US and South Korea accuse North Korea of using hospital ransoms to fund more hacking

North Korean state hackers are using a variety of ransomware strains to attack healthcare organizations and other targets globally, with the goal of pulling in money to fund other operations, the U.S. and South Korea said Thursday. 

The two allies said “an unspecified amount of revenue from these cryptocurrency operations supports [North Korean] national-level priorities and objectives, including cyber operations targeting the United States and South Korea governments.”

Specific targets for those cyber operations include U.S. defense information networks and military contractors, according to joint advisory from the Cybersecurity and Infrastructure Security Agency (CISA), the FBI, the NSA and several South Korean defense and intelligence agencies.

North Korean hackers have used both internally developed ransomware like Maui and H0lyGh0st, the agencies said, as well as other extortion malware attained by other means — such as Deadbolt, ech0raix, GonnaCry, Hidden Tear, Jigsaw, LockBit 2.0, My Little Ransomware, NxRansomware, Ryuk, and YourRansom.

The advisory provides an update on one released by the same law enforcement agencies in July 2022 – in which North Korean hackers were accused of using the Maui ransomware in attacks on healthcare organizations. 

It marks the first time agencies have tied a specific actor to the use of Deadbolt and ech0raix, two ransomware strains used to target customers of data-storage hardware vendor QNAP

The agencies also said North Korean hackers have attempted to portray themselves as members of other ransomware groups like the now-shuttered REvil.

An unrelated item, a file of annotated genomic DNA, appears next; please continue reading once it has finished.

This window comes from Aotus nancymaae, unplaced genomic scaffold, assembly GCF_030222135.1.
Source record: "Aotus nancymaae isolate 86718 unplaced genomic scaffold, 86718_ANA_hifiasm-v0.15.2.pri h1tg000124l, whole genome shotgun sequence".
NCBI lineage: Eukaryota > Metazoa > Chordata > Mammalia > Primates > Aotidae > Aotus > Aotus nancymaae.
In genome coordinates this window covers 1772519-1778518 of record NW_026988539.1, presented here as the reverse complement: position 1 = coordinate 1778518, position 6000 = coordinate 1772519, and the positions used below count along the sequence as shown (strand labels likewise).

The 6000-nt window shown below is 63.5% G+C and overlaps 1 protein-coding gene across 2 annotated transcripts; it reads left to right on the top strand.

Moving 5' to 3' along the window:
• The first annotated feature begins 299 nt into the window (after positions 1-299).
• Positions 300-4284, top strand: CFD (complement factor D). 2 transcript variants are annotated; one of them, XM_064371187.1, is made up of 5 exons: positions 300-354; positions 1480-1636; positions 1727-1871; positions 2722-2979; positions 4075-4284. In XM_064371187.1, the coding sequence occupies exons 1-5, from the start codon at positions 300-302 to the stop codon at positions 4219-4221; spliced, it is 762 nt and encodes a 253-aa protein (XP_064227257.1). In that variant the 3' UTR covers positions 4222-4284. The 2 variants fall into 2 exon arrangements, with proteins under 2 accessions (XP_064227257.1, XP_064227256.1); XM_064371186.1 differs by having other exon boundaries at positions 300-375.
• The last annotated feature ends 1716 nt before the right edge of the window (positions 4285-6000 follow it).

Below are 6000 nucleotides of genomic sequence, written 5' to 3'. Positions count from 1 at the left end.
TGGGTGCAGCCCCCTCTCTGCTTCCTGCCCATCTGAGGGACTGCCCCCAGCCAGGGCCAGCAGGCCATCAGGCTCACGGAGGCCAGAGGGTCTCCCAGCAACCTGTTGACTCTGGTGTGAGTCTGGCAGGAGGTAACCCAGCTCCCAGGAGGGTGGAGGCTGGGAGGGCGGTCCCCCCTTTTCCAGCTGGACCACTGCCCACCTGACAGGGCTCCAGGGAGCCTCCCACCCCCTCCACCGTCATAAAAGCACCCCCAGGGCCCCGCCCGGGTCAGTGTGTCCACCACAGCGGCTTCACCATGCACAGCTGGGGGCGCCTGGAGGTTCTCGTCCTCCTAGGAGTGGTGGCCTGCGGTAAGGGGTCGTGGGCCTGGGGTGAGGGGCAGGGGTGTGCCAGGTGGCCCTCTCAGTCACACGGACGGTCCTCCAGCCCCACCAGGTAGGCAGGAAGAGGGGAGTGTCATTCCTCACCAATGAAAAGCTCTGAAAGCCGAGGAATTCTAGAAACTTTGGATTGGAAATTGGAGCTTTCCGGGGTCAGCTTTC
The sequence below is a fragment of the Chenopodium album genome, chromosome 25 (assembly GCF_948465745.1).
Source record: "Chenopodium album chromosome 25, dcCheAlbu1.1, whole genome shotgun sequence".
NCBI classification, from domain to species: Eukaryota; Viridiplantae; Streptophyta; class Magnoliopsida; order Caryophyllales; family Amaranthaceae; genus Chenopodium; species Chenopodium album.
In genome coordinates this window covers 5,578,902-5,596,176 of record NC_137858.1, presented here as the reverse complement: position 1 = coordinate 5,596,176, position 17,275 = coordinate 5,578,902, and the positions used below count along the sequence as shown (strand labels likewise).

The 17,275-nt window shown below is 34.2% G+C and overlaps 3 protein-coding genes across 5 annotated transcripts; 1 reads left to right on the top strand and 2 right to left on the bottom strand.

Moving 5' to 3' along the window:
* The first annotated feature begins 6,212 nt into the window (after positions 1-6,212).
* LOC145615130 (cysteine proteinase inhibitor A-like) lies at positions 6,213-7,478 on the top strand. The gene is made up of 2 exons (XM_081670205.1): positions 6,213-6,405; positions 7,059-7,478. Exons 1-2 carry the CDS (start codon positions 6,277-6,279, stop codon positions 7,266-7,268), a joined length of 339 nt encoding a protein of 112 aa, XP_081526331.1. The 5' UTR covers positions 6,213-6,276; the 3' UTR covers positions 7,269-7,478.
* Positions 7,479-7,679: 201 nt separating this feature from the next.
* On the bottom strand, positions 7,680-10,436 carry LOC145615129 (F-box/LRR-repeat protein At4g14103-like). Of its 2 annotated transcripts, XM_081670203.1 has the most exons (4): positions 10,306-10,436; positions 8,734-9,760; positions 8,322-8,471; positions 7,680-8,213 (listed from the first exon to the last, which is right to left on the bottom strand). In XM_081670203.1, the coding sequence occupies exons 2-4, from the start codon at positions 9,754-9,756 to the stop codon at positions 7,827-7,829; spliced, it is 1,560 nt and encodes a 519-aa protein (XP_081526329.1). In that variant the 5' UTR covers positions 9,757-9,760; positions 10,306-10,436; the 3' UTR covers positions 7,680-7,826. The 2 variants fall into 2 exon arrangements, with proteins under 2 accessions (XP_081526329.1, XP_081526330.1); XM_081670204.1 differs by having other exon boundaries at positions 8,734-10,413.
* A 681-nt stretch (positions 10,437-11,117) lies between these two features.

They have generated multiple web domains, personas and accounts to obscure their actions, according to the agencies, which noted that the hackers are able to “procure infrastructure, IP addresses, and domains with cryptocurrency generated through illicit cybercrime, such as ransomware and cryptocurrency theft.”

They also use VPNs to make it appear attacks are coming from more innocuous locations outside of North Korea. 

The hackers use a range of exploits for common vulnerabilities like Log4Shell and others. The agencies named three specific vulnerabilities – CVE-2021-44228, CVE-2021-20038 and CVE-2022-24990 – as ones typically used by North Korean actors. 

In addition to ransomware, the hackers use other customized malware to exfiltrate data, perform reconnaissance operations and steal files. 

“DPRK cyber actors have been observed setting ransoms in bitcoin. Actors are known to communicate with victims via Proton Mail email accounts,” the advisory said. “For private companies in the healthcare sector, actors may threaten to expose a company’s proprietary data to competitors if ransoms are not paid.”

The advisory highlights a startling trend across the world as nation-states have begun deploying ransomware for a variety of reasons and purposes. 

The governments of countries like Costa Rica, Albania, Bosnia and Herzegovina and Montenegro have each dealt with ransomware attacks that were allegedly launched by rivals or adversaries like Russia and Iran. 

Several other parliaments around the world have faced off against ransomware gangs and hackers in recent years

Allan Liska, a ransomware expert at cybersecurity company Recorded Future, said more than 50 national governments or national government agencies have been hit by ransomware in 2022. The Record is an editorially independent unit of Recorded Future.

“We’ve seen what appear to be government-backed ransomware attacks from Russia, China, Iran and North Korea. Now, North Korea has always used ransomware attacks, dating back to 2017, but they seem to have really stepped up their attacks this year, making them even more dangerous as an adversary,” he said. 

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Jonathan Greig

Jonathan Greig

is a Breaking News Reporter at Recorded Future News. Jonathan has worked across the globe as a journalist since 2014. Before moving back to New York City, he worked for news outlets in South Africa, Jordan and Cambodia. He previously covered cybersecurity at ZDNet and TechRepublic.